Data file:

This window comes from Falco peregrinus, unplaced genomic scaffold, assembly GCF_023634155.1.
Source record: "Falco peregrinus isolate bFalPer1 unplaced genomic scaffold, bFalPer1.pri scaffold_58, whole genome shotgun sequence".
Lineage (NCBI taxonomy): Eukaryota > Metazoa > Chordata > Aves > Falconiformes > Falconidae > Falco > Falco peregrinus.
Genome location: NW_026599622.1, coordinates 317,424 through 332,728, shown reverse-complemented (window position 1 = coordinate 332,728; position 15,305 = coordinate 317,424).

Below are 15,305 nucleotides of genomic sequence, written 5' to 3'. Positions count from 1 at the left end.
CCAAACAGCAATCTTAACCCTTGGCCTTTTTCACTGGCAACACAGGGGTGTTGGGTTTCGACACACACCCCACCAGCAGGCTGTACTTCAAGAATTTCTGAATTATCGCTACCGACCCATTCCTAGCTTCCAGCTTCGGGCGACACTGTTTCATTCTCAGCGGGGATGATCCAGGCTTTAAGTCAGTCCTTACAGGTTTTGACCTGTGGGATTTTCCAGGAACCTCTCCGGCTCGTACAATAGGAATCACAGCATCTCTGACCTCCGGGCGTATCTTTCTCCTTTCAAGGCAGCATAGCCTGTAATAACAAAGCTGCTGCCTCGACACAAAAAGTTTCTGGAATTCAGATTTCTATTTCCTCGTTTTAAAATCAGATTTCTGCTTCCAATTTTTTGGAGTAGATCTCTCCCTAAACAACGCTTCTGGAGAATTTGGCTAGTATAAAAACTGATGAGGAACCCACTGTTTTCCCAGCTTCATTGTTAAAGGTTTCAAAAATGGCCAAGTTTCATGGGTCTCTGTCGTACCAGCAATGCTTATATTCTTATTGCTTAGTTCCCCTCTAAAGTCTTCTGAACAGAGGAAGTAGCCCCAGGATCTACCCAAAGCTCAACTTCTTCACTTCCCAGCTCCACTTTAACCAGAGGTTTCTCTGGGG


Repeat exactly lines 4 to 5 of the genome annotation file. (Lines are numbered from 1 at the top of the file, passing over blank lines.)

Genome location: NW_026599622.1, coordinates 317,424 through 332,728, shown reverse-complemented (window position 1 = coordinate 332,728; position 15,305 = coordinate 317,424).

Below are 15,305 nucleotides of genomic sequence, written 5' to 3'. Positions count from 1 at the left end.